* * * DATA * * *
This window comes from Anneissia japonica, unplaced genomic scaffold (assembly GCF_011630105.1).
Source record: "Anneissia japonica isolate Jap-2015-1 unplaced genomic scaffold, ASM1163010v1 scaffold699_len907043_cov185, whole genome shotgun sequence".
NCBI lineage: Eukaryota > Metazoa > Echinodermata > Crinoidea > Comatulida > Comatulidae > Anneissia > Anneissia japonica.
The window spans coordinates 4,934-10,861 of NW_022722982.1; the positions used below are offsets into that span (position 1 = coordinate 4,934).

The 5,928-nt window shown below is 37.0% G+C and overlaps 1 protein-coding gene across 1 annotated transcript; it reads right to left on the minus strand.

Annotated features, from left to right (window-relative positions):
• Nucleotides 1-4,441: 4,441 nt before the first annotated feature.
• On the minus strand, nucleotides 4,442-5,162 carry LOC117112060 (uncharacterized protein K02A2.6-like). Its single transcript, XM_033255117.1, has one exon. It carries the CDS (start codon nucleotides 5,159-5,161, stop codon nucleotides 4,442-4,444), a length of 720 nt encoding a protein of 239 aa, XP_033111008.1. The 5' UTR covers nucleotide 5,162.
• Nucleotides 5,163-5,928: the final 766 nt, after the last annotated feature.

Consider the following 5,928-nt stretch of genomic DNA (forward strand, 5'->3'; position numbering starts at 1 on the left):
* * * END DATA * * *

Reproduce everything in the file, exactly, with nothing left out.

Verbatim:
This window comes from Anneissia japonica, unplaced genomic scaffold (assembly GCF_011630105.1).
Source record: "Anneissia japonica isolate Jap-2015-1 unplaced genomic scaffold, ASM1163010v1 scaffold699_len907043_cov185, whole genome shotgun sequence".
NCBI lineage: Eukaryota > Metazoa > Echinodermata > Crinoidea > Comatulida > Comatulidae > Anneissia > Anneissia japonica.
The window spans coordinates 4,934-10,861 of NW_022722982.1; the positions used below are offsets into that span (position 1 = coordinate 4,934).

The 5,928-nt window shown below is 37.0% G+C and overlaps 1 protein-coding gene across 1 annotated transcript; it reads right to left on the minus strand.

Annotated features, from left to right (window-relative positions):
• Nucleotides 1-4,441: 4,441 nt before the first annotated feature.
• On the minus strand, nucleotides 4,442-5,162 carry LOC117112060 (uncharacterized protein K02A2.6-like). Its single transcript, XM_033255117.1, has one exon. It carries the CDS (start codon nucleotides 5,159-5,161, stop codon nucleotides 4,442-4,444), a length of 720 nt encoding a protein of 239 aa, XP_033111008.1. The 5' UTR covers nucleotide 5,162.
• Nucleotides 5,163-5,928: the final 766 nt, after the last annotated feature.

Consider the following 5,928-nt stretch of genomic DNA (forward strand, 5'->3'; position numbering starts at 1 on the left):